The Department of Energy (DOE) Secretary Jennifer Granholm made her first in-person visit to Pacific Northwest National Laboratory (PNNL) last week. As PNNL is a leading center for scientific discovery and technical innovation in sustainable energy, the visit focused on the distinctive work that is contributing to meeting DOE’s net-zero goals.
Secretary Granholm began her visit at PNNL-Sequim, which houses the only marine research facilities in the DOE complex. The secretary participated in a tour of Sequim Bay via a PNNL research vessel and was briefed on ways PNNL’s marine and coastal research capabilities advance the DOE’s goal of deploying 30 gigawatts of offshore wind by 2030.
“I was honored to be the first Secretary of Energy to visit PNNL’s Sequim campus, where scientists are pioneering game-changing technologies to harness clean energy from the ocean,” she noted. “The work I saw at Sequim—from algal jet fuel to wave energy—shows that a clean energy future is on its way.“
She also met with PNNL-Sequim staff members who have leading expertise in biotechnology, biogeochemistry, ecosystems science, and Earth systems modeling. As part of her time in Sequim, the secretary spent time in the Saltwater Laboratories, which are part of nearly 15,000 square feet of research laboratories connected to the bay that allow researchers to evaluate new marine technologies in realistic seawater conditions.
In addition to Secretary Granholm, Congressman Derek Kilmer and DOE Under Secretary for Science and Innovation Geri Richmond also joined the tours and briefings in Sequim.
“DOE is so proud to support PNNL-Sequim’s groundbreaking marine science and energy work to build a healthier future for both the ocean and for humanity,” Richmond said. “What we saw at Sequim demonstrates why our national labs are the world’s innovation powerhouses, and why this administration will continue to invest in our scientific talent.”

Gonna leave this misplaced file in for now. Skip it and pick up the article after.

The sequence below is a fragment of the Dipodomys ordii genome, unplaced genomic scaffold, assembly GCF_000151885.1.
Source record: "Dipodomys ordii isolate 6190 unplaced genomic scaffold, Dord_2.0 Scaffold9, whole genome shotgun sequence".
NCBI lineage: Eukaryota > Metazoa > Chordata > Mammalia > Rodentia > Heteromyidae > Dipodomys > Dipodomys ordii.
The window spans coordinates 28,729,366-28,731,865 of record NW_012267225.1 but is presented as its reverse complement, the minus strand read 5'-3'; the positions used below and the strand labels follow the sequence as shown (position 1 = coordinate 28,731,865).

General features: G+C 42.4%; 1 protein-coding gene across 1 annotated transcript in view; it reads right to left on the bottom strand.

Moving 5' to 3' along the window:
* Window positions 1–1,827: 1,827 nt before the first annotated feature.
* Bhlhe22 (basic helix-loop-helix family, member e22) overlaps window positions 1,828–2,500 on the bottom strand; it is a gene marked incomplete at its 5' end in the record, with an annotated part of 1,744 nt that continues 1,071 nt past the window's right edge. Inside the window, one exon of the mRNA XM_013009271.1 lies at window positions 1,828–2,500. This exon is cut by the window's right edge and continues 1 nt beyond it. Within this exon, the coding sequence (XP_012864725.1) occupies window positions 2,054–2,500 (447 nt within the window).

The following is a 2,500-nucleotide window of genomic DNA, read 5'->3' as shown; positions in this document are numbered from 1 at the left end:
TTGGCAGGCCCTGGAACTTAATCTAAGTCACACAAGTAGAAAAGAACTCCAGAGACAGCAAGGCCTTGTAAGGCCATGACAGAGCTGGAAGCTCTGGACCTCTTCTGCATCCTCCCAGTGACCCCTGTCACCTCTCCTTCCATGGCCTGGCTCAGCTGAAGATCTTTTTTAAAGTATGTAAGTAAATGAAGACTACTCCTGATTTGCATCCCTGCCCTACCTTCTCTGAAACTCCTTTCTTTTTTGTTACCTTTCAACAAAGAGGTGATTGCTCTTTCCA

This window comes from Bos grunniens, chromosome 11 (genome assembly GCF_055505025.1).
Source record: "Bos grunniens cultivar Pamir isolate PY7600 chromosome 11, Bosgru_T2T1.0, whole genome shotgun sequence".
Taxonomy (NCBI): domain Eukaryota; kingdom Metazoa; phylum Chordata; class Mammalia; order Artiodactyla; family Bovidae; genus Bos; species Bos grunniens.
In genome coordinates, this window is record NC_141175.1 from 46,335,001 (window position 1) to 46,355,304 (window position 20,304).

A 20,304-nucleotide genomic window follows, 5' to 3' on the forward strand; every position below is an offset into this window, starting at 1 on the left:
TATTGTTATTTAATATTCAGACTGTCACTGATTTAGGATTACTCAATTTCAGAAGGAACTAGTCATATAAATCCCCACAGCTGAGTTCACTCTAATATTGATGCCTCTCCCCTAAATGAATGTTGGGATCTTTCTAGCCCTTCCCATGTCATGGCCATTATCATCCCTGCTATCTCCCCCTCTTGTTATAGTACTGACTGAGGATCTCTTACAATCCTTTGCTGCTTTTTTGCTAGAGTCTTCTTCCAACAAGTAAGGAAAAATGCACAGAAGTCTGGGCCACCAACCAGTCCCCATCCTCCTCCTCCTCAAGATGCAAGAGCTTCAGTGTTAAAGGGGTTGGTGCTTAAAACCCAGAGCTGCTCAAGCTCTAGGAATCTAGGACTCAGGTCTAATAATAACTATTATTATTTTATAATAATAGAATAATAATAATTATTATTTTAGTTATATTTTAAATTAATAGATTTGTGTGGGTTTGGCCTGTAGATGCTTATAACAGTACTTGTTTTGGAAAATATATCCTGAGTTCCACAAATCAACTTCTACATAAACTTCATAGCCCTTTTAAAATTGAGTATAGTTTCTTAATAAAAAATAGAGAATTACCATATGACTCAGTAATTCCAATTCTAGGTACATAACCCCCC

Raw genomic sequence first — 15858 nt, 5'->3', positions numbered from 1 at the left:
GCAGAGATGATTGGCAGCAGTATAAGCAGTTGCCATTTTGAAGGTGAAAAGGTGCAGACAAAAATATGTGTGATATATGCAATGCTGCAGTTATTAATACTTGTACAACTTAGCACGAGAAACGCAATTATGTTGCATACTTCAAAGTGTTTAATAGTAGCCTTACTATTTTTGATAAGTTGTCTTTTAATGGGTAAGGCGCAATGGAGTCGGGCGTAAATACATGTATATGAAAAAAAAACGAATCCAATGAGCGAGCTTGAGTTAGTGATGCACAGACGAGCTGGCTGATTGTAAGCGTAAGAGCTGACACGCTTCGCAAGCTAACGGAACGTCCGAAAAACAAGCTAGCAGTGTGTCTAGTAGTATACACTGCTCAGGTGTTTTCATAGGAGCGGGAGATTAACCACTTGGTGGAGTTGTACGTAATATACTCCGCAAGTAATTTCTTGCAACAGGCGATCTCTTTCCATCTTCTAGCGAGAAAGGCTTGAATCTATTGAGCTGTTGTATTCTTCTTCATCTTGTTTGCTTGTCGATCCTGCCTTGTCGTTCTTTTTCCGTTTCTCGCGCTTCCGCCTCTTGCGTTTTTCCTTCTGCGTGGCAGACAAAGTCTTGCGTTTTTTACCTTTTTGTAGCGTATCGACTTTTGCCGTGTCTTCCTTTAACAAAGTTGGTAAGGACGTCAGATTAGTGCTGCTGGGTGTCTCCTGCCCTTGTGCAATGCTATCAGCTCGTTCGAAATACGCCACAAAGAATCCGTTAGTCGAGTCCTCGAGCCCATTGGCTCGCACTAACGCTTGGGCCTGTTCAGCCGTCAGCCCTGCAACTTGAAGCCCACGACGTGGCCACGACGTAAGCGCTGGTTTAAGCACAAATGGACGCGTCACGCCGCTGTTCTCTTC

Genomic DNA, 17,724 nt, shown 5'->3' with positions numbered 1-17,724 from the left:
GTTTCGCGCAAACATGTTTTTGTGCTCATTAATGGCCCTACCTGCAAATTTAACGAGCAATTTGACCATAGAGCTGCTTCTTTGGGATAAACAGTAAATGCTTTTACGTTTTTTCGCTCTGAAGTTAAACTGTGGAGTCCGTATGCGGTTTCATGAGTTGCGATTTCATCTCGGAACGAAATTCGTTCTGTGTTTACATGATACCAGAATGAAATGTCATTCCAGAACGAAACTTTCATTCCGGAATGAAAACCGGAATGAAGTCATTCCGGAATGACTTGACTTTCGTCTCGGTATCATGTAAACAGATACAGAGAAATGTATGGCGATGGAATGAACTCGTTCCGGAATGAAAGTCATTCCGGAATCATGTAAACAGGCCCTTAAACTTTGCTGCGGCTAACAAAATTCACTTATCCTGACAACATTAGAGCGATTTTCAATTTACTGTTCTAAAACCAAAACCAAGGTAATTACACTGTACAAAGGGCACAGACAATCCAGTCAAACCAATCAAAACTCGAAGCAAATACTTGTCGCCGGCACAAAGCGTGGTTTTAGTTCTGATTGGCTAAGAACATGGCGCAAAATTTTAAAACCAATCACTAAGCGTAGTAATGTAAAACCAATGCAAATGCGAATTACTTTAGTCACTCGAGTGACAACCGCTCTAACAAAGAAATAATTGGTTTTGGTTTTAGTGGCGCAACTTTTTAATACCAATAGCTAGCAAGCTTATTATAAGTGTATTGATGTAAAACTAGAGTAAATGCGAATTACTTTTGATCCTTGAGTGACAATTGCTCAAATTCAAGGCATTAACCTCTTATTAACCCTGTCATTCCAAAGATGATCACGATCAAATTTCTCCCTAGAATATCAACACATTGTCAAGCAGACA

The following day, the secretary visited PNNL-Richland’s campus and toured key research facilities such as the Environmental Molecular Sciences Laboratory (EMSL), a DOE Office of Science user facility. During her time on campus, she received multiple briefings focused on PNNL’s work to achieve an equitable, resilient, and secure net-zero future. Senator Maria Cantwell joined the secretary for the tour and briefings in Richland.
In addition to seeing the Grid Storage Launchpad construction site, which will support the DOE’s Energy Storage Grand Challenge, the secretary also visited the Energy Sciences Center, DOE’s newest premier research facility, which provides unique experimental capabilities in catalysis, materials sciences, and computing unavailable anywhere else in the world.
As she toured, the secretary was briefed on PNNL’s efforts to innovate, validate, accelerate, and collaborate to advance energy storage solutions. Staff also showcased PNNL’s Shear Assisted Processing and Extrusion (ShAPE™) technology, which can convert scrap aluminum into high-performance metal tubing while requiring less time, energy, and expense than conventional metals manufacturing. These projects and others contribute to efforts that will reduce the carbon footprint and enable the next-generation of clean energy technologies.
The secretary and senator also visited the Electricity Infrastructure Operations Center (EIOC), where PNNL combines real-time data from the grid with advanced computation and analytics in a realistic control room environment with the goal to improve national resilience and decarbonize the energy system.
At the conclusion of the tour, they visited the Building Operations Control Center, which will be central to PNNL’s NZero initiative and allow PNNL’s campus to serve as a living laboratory for developing and deploying new technologies.
“It was an honor to host Secretary Granholm and share the contributions that our outstanding staff at PNNL are making towards the Department’s missions,” PNNL Laboratory Director Steve Ashby said. “We are grateful for her time on our campuses and her leadership and engagement in the community roundtables.”